Written by Mayura Janwalkar | Mumbai | January 15, 2014 10:51
Arnes, a resident of Höör in Sweden, had urged the court to order action against the ashram for not disclosing the identity of her biological mother. Arnes, a resident of Höör in Sweden, had urged the court to order action against the ashram for not disclosing the identity of her biological mother.
Rebecka Arnes has been looking for her biological mother; claims Tushar Gandhi was of no help, wrote nasty emails.
In a step forward for a Swedish nurse’s search for her biological mother, a metropolitan magistrate has ordered an inquiry into her complaint against Shraddhanand Mahilashram in Matunga, from where she was allegedly illegally adopted in 1978.
Saudamini alias Rebecka Arnes, 36, born in India and adopted and raised by a Swedish couple, has been looking for her biological mother for about six years. Her search led her to the Bombay High Court in 2011 seeking its help to get more information about her mother, who is believed to have surrendered her as a two-day-old baby at the ashram.
Arnes’s petition filed through lawyer Pradeep Havnur, however, annexed with it an email exchange between her and Tushar Gandhi, the great grandson of the Mahatma, whose help she sought in the search for her mother. Arnes claimed that her adoption was facilitated by Gandhi’s parents Arun and Sunanda, who helped a number of Swedish couples adopt Indian children before themselves migrating to the US. Arnes said she sought the help of Tushar as he lived in Mumbai.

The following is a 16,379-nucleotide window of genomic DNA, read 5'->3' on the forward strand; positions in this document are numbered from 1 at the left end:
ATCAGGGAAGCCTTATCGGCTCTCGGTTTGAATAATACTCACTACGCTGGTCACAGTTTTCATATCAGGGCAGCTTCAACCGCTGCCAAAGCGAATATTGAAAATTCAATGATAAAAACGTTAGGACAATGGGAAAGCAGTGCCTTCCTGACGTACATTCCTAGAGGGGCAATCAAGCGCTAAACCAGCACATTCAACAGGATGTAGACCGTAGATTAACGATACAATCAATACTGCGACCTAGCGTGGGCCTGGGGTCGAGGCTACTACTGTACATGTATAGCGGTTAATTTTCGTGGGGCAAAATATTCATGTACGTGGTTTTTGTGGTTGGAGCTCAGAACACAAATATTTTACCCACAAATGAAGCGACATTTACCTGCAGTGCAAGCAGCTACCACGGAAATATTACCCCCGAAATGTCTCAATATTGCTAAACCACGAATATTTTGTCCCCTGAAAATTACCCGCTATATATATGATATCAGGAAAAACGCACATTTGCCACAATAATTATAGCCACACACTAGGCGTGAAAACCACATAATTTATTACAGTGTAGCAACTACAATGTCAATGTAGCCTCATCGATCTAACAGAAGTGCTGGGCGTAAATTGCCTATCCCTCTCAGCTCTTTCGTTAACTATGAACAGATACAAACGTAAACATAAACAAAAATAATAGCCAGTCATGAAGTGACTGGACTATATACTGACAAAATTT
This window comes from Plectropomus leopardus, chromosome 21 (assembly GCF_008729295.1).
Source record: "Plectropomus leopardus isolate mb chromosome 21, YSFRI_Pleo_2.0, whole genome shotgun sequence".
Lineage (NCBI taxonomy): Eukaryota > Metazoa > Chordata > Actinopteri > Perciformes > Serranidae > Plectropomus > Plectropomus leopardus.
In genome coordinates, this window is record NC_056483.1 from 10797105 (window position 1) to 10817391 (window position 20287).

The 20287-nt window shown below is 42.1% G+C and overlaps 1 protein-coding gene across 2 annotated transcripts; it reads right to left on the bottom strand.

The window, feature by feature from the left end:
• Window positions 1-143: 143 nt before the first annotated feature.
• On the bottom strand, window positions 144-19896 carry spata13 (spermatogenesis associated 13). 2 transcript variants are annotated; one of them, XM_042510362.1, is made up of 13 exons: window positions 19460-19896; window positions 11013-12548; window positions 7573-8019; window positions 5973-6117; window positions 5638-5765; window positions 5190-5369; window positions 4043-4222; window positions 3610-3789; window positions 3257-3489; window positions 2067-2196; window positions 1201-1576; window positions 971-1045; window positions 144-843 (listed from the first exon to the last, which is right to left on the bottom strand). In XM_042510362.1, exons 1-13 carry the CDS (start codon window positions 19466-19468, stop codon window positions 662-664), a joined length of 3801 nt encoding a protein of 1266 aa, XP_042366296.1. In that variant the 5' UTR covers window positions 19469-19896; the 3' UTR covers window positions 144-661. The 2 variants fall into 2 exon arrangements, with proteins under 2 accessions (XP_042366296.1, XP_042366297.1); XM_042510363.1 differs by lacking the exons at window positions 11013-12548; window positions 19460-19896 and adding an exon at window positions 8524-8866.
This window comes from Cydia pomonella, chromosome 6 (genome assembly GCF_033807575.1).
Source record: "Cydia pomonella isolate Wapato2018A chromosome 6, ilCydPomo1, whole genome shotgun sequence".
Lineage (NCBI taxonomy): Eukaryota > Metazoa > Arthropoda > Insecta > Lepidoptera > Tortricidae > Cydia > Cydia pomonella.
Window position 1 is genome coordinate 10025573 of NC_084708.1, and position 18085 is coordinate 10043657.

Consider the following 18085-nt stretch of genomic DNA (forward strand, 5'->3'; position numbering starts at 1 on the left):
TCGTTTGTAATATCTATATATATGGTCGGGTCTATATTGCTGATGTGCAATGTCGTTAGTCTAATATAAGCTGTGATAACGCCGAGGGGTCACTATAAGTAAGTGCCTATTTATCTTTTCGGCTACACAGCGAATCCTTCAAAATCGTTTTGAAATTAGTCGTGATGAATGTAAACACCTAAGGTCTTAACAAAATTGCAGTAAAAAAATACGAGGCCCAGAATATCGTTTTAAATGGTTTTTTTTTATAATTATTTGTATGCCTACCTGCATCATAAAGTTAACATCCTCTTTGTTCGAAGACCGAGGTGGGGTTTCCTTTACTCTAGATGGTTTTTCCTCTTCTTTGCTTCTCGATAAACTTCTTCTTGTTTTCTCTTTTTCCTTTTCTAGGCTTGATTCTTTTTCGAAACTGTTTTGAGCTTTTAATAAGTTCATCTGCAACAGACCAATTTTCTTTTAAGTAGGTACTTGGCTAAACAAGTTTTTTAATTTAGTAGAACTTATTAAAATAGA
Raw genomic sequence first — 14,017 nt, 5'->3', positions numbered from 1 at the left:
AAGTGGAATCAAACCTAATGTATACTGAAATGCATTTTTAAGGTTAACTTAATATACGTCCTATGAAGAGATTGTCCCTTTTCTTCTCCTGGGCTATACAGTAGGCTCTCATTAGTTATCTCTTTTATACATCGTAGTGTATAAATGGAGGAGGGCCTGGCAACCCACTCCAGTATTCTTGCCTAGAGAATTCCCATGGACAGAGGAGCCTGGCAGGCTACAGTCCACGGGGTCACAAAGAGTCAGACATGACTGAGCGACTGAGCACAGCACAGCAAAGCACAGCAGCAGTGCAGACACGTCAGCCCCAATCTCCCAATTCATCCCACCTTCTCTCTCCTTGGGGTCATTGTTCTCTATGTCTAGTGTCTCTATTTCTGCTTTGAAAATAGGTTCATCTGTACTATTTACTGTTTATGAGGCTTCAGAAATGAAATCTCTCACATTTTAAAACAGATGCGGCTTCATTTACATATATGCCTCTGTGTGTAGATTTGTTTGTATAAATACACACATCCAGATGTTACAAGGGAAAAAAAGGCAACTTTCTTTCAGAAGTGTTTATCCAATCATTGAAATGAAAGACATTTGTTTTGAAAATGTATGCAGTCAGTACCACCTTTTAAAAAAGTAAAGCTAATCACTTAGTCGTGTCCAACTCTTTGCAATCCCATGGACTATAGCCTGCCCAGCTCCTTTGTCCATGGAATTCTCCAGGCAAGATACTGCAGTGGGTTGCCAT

Tushar, Arnes alleged, however, refused to cooperate and sent nasty emails to her. He asked her not to bother him or the doctors at the Parle Nursing Home, where Arnes was born.
In one reply to Arnes’s email, Gandhi wrote on January 29, 2010: “I don’t think your biological father was a person able to live up to his responsibilities that’s why he abandoned your mother after having sex with her, maybe repeatedly, and left her with an unwanted pregnancy. Generally mothers love their babies from the time they conceive but your mother cursed every minute that you were growing in her.”
Tushar had earlier said the emails may have been insensitive but he was driven to the end of his wits as it is not possible to find a woman after 30 years. He said his tone may have been cruel but his intention was to avoid further trauma to Arnes. He also said he had learnt from other Swedish families known to him that Arnes had had a troubled past. Tushar was not a respondent in Arnes’s case.
Arnes, a resident of Höör in Sweden, had urged the court to order action against the ashram for not disclosing the identity of her biological mother. The High Court had in April 2012 said she could file a private complaint against the institution before a magistrate.
Following a complaint filed by Arnes, jointly with her adoptive mother Eva Lindgren and Pune-based child rights activist Anjali Pawar, a Kurla metropolitan magistrate directed senior inspector of the Matunga police station to investigate the matter and submit a report in three months. The police has, however, been asked not to make arrests without the court’s permission.
“Considering the allegations, I am of the view that detailed investigation on the complaint of the complainant is necessary,” judge A S Salgar wrote in the order of January 9.
In her complaint against the ashram, Arnes has alleged offences under the Indian Penal Code including abetting offences abroad, kidnapping and removal from lawful custody, forgery of official records and criminal conspiracy.